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28-10-2021 | Breast cancer | News

Physicians misjudge breast cancer genetic screening barriers for African Americans

Laura Cowen

medwireNews: A survey of US oncologists and physicians has shown that their perceived barriers toward genetic counseling and testing (GCT) for breast cancer vary by patients' race.

Foluso Ademuyiwa (Washington University School of Medicine, St Louis, Missouri, USA) and colleagues have previously shown that African–American women are “much less likely” than White women to be referred for or undergo GCT when they meet the criteria.

Yet, just 1.8% of participants in the current analysis said that they were more likely to refer a White patient than an African–American patient for GCT, while 11.6% disagreed with the statement that African–American women with breast cancer have lower rates of GCT than White women and a further 21.5% were unsure.

“This underscores the need for programs to enhance awareness among oncologists to enable effective and guideline-concordant GCT for African Americans,” Ademuyiwa and co-authors write in the Journal of Clinical Oncology.

In all, 277 physicians responded to a 49-item survey about their own demographics, knowledge, attitudes, practices, and perceived barriers in providing GCT to patients with breast cancer. Of these, 67.1% were White, 23.8% were Asian or Pacific Islander, 3.3% were African American, and 5.8% were of other or unknown race. In addition, 58.8% were women, 75.1% were medical oncologists, and 61.7% practiced in an academic setting.

Nearly all (92.2%) respondents said they obtain genetic testing for all patients who meet National Comprehensive Cancer Network guidelines, whereas 89.1% said that they obtain testing for all African–American patients who meet guidelines. The corresponding proportions for counseling were 66.9% and 65.4%.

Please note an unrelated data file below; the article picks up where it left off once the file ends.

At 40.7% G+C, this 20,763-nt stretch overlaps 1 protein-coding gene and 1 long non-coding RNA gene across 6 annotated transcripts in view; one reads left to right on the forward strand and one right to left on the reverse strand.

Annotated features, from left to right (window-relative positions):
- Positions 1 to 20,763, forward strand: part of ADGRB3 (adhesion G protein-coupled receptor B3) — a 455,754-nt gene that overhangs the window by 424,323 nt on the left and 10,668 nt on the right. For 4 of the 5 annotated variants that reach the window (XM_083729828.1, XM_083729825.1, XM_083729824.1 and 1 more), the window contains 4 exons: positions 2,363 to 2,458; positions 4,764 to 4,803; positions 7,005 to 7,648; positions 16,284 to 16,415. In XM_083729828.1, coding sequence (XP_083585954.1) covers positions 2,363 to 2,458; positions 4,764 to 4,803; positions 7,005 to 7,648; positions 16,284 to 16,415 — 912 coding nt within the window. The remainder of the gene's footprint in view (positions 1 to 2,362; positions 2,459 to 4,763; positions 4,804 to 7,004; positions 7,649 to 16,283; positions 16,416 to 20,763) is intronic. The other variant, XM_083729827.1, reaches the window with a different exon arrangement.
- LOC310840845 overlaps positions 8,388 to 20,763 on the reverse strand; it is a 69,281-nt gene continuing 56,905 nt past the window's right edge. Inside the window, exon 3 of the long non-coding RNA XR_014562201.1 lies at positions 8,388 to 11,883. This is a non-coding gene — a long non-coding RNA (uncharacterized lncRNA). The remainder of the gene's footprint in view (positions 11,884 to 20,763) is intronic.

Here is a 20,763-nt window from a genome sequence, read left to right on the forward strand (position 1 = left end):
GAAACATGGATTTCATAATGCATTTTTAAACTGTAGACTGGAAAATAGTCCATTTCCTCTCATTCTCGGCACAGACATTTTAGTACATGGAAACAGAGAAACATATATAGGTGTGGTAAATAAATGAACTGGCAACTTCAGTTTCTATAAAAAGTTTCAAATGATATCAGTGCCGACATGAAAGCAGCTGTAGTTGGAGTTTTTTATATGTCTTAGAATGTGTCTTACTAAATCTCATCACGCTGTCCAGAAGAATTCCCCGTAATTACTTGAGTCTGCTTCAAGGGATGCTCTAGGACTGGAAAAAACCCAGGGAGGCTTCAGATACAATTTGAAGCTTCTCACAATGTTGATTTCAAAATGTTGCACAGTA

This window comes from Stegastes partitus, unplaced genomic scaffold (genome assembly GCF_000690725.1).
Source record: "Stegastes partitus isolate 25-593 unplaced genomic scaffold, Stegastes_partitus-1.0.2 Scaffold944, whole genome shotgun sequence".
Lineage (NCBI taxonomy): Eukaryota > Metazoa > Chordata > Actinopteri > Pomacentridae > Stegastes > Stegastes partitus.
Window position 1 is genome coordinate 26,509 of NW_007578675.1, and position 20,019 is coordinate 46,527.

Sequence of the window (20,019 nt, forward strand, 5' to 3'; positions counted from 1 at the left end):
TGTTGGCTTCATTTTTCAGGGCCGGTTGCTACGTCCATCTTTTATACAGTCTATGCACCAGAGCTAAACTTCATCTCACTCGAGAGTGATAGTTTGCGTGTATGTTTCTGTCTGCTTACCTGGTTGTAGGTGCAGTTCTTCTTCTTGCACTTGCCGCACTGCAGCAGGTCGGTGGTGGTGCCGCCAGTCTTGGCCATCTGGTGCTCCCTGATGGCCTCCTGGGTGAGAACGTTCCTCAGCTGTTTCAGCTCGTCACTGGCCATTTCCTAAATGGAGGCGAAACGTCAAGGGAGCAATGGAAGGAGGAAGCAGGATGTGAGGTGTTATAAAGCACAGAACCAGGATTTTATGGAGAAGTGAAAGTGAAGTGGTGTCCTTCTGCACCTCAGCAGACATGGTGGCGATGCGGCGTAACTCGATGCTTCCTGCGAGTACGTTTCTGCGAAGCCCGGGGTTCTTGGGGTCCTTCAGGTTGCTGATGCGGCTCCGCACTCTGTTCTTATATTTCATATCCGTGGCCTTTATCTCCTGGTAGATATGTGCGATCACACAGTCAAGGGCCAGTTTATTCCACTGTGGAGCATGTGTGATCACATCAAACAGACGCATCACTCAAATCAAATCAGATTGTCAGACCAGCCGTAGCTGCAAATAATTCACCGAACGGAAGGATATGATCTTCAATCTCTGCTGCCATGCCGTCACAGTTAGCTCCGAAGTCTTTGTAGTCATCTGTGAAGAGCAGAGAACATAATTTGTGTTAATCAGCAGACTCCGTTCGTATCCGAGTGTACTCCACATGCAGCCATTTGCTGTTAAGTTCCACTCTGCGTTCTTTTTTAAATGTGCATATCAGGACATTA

In terms of perceived barriers to GCT, 63.4% of participants agreed with the statement that African–American women have more barriers than White women, while 21.0% believed that African–American women require more education during the decision-making process for GCT than White women.

Just under a third (32.0%) of respondents agreed that lack of trust was a barrier to GCT among all patients with breast cancer, but 58.1% felt that it was a greater barrier for African–American versus White patients.

Only a small number of respondents (13.9%) believed that noncompliance with GCT is a barrier for all patients, but 30.6% felt that African–American women are more likely to be noncompliant than White women.

“It is notable that a previous study did not show any racial differences in compliance with nor uptake of recommendations in those appropriately referred for GCT,” Ademuyiwa et al remark.

The authors say their findings raise “some concerning questions regarding patterns in US oncologists’ attitudes, practices, and perception of barriers regarding GCT in African American patients with breast cancer.”

They continue: “Racial differences in several perceived barriers to GCT were apparent, and physicians’ self-reported practices regarding GCT for African Americans were not consistent with those directly measured and reported in previous literature.”

Ademuyiwa and team therefore conclude that the “data indicate a considerable need for implicit bias education for physicians and evaluation of physicians’ barriers and facilitators of GCT for African American patients.”

medwireNews is an independent medical news service provided by Springer Healthcare Ltd. © 2021 Springer Healthcare Ltd, part of the Springer Nature Group

J Clin Oncol 2021; doi:10.1200/JCO.21.01426